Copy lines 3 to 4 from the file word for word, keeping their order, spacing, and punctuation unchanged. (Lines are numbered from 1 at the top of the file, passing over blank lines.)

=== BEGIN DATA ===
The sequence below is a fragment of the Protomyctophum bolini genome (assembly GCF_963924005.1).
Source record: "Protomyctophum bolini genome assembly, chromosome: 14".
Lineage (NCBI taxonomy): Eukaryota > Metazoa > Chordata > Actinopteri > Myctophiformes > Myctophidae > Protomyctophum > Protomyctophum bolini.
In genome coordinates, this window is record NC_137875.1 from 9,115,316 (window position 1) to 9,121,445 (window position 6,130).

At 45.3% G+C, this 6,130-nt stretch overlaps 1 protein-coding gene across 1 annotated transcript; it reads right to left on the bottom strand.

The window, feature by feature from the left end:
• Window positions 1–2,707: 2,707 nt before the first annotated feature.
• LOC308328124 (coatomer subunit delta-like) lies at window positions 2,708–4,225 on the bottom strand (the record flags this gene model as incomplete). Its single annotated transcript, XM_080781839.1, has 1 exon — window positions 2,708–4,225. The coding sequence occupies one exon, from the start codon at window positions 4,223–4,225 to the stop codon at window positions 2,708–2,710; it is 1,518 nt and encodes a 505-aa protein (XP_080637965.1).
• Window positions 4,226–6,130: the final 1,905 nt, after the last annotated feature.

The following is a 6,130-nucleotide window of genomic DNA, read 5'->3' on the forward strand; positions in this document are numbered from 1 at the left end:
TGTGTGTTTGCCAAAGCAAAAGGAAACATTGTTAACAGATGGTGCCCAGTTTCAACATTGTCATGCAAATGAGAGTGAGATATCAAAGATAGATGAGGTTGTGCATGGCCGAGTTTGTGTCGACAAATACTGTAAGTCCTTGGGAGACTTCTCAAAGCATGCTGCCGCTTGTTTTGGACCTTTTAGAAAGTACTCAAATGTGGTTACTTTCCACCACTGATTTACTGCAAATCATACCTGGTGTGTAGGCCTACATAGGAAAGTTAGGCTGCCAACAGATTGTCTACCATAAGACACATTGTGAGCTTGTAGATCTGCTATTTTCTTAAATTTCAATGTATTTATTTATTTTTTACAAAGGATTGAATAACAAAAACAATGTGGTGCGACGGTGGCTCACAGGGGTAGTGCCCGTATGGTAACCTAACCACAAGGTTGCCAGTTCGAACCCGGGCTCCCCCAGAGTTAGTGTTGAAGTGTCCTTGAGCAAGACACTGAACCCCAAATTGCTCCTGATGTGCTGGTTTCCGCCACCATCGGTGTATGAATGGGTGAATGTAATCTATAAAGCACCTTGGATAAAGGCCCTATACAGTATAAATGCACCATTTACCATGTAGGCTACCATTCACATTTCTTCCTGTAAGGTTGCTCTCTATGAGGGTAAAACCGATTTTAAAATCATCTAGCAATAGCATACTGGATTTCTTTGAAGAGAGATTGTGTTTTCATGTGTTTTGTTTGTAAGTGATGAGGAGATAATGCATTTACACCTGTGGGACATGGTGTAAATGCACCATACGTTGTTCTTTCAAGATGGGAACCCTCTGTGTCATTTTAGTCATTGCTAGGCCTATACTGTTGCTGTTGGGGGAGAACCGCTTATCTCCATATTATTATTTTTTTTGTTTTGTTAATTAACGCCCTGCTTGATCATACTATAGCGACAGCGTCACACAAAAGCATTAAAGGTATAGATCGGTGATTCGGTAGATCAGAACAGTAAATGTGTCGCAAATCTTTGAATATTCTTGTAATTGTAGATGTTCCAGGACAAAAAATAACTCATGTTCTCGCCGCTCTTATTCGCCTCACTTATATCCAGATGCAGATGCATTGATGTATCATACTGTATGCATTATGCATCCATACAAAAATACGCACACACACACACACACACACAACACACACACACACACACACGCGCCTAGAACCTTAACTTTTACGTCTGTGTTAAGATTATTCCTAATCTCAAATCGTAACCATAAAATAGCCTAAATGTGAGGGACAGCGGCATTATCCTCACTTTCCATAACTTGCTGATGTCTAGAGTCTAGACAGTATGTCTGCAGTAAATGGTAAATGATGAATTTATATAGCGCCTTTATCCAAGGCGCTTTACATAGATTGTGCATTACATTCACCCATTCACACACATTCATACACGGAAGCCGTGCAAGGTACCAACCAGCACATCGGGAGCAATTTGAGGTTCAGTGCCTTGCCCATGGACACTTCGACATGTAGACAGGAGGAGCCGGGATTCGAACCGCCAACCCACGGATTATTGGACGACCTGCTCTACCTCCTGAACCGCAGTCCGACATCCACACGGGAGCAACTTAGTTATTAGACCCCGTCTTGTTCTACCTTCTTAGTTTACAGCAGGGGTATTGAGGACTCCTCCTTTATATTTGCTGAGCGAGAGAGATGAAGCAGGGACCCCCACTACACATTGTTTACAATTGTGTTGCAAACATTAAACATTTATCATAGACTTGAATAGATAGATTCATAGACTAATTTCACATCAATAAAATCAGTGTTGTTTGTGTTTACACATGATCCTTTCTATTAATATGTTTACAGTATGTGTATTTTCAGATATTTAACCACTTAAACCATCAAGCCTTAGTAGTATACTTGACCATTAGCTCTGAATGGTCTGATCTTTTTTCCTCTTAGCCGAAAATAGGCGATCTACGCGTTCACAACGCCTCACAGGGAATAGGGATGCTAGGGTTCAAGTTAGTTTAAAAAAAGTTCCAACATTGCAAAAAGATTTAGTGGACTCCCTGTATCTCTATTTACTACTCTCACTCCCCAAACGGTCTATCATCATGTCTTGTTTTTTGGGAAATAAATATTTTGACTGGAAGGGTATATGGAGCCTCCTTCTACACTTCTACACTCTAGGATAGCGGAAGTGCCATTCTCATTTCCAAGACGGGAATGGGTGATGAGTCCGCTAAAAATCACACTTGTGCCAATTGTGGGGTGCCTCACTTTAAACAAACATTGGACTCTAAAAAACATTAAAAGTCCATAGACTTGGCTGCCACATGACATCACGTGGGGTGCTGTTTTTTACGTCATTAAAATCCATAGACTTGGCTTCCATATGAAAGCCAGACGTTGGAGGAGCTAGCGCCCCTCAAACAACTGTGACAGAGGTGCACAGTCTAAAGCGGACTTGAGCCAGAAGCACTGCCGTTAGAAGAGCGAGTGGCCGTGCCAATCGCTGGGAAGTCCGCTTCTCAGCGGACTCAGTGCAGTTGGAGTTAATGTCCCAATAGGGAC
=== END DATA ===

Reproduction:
Lineage (NCBI taxonomy): Eukaryota > Metazoa > Chordata > Actinopteri > Myctophiformes > Myctophidae > Protomyctophum > Protomyctophum bolini.
In genome coordinates, this window is record NC_137875.1 from 9,115,316 (window position 1) to 9,121,445 (window position 6,130).